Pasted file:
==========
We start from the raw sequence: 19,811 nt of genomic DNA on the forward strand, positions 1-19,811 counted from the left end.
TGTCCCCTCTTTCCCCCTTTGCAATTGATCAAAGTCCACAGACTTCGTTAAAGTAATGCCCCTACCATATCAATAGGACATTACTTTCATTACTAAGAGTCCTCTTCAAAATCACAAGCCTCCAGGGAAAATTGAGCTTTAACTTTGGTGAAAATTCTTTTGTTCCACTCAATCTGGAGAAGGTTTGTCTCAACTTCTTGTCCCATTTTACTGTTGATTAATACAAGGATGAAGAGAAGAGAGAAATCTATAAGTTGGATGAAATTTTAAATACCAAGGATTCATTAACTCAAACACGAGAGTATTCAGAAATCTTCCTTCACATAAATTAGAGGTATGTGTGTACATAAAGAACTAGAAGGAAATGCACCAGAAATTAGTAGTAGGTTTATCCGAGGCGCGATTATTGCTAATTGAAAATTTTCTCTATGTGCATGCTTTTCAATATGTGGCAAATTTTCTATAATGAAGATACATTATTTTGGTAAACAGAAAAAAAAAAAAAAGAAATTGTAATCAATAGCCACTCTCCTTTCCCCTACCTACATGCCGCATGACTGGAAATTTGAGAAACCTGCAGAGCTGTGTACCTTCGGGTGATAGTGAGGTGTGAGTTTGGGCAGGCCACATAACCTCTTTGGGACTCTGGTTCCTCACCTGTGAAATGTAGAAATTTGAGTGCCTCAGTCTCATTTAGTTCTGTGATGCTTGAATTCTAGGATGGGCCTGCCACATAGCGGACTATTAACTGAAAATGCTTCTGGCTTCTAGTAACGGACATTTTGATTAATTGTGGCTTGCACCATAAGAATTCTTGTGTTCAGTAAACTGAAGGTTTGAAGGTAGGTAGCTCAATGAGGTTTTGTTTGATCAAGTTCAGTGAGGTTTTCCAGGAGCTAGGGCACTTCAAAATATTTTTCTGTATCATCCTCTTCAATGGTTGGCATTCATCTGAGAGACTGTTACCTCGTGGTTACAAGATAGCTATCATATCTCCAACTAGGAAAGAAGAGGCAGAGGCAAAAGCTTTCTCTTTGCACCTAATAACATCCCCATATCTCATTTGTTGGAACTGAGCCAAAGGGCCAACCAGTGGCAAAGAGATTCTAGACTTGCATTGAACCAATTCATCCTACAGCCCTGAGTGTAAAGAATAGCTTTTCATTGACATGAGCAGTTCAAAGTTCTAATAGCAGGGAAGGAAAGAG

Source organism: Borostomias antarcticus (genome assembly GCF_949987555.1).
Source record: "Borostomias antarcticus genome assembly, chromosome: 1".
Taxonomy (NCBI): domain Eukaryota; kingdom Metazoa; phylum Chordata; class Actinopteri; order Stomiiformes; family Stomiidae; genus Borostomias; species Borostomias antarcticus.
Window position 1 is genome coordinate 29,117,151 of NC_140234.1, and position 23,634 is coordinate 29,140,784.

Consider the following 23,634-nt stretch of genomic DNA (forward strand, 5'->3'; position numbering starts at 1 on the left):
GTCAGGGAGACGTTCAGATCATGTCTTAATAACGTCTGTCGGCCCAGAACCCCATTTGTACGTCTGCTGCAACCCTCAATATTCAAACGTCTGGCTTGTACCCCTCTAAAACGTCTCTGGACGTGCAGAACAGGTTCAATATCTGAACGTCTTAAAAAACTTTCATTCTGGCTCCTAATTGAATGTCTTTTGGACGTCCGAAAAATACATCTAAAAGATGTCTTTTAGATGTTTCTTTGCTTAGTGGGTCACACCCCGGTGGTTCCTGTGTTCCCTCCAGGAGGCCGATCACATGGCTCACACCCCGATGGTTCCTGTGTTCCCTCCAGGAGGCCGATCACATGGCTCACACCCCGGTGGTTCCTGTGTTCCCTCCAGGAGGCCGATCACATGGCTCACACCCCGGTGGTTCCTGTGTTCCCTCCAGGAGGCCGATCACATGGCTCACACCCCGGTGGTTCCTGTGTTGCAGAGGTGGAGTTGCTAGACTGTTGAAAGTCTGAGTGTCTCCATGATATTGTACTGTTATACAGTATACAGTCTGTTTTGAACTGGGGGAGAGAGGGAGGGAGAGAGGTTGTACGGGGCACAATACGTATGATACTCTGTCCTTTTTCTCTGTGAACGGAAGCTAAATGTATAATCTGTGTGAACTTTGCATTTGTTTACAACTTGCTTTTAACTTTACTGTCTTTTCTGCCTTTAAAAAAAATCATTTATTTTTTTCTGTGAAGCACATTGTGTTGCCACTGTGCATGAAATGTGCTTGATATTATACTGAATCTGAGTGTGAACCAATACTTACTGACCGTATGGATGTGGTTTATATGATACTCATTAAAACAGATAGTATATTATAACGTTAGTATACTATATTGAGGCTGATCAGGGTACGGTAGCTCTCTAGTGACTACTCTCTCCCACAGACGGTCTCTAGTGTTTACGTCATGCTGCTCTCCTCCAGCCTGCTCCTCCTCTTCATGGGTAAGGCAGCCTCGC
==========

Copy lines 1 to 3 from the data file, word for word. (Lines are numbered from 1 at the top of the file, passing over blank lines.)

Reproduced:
We start from the raw sequence: 19,811 nt of genomic DNA on the forward strand, positions 1-19,811 counted from the left end.
TGTCCCCTCTTTCCCCCTTTGCAATTGATCAAAGTCCACAGACTTCGTTAAAGTAATGCCCCTACCATATCAATAGGACATTACTTTCATTACTAAGAGTCCTCTTCAAAATCACAAGCCTCCAGGGAAAATTGAGCTTTAACTTTGGTGAAAATTCTTTTGTTCCACTCAATCTGGAGAAGGTTTGTCTCAACTTCTTGTCCCATTTTACTGTTGATTAATACAAGGATGAAGAGAAGAGAGAAATCTATAAGTTGGATGAAATTTTAAATACCAAGGATTCATTAACTCAAACACGAGAGTATTCAGAAATCTTCCTTCACATAAATTAGAGGTATGTGTGTACATAAAGAACTAGAAGGAAATGCACCAGAAATTAGTAGTAGGTTTATCCGAGGCGCGATTATTGCTAATTGAAAATTTTCTCTATGTGCATGCTTTTCAATATGTGGCAAATTTTCTATAATGAAGATACATTATTTTGGTAAACAGAAAAAAAAAAAAAAGAAATTGTAATCAATAGCCACTCTCCTTTCCCCTACCTACATGCCGCATGACTGGAAATTTGAGAAACCTGCAGAGCTGTGTACCTTCGGGTGATAGTGAGGTGTGAGTTTGGGCAGGCCACATAACCTCTTTGGGACTCTGGTTCCTCACCTGTGAAATGTAGAAATTTGAGTGCCTCAGTCTCATTTAGTTCTGTGATGCTTGAATTCTAGGATGGGCCTGCCACATAGCGGACTATTAACTGAAAATGCTTCTGGCTTCTAGTAACGGACATTTTGATTAATTGTGGCTTGCACCATAAGAATTCTTGTGTTCAGTAAACTGAAGGTTTGAAGGTAGGTAGCTCAATGAGGTTTTGTTTGATCAAGTTCAGTGAGGTTTTCCAGGAGCTAGGGCACTTCAAAATATTTTTCTGTATCATCCTCTTCAATGGTTGGCATTCATCTGAGAGACTGTTACCTCGTGGTTACAAGATAGCTATCATATCTCCAACTAGGAAAGAAGAGGCAGAGGCAAAAGCTTTCTCTTTGCACCTAATAACATCCCCATATCTCATTTGTTGGAACTGAGCCAAAGGGCCAACCAGTGGCAAAGAGATTCTAGACTTGCATTGAACCAATTCATCCTACAGCCCTGAGTGTAAAGAATAGCTTTTCATTGACATGAGCAGTTCAAAGTTCTAATAGCAGGGAAGGAAAGAG

Source organism: Borostomias antarcticus (genome assembly GCF_949987555.1).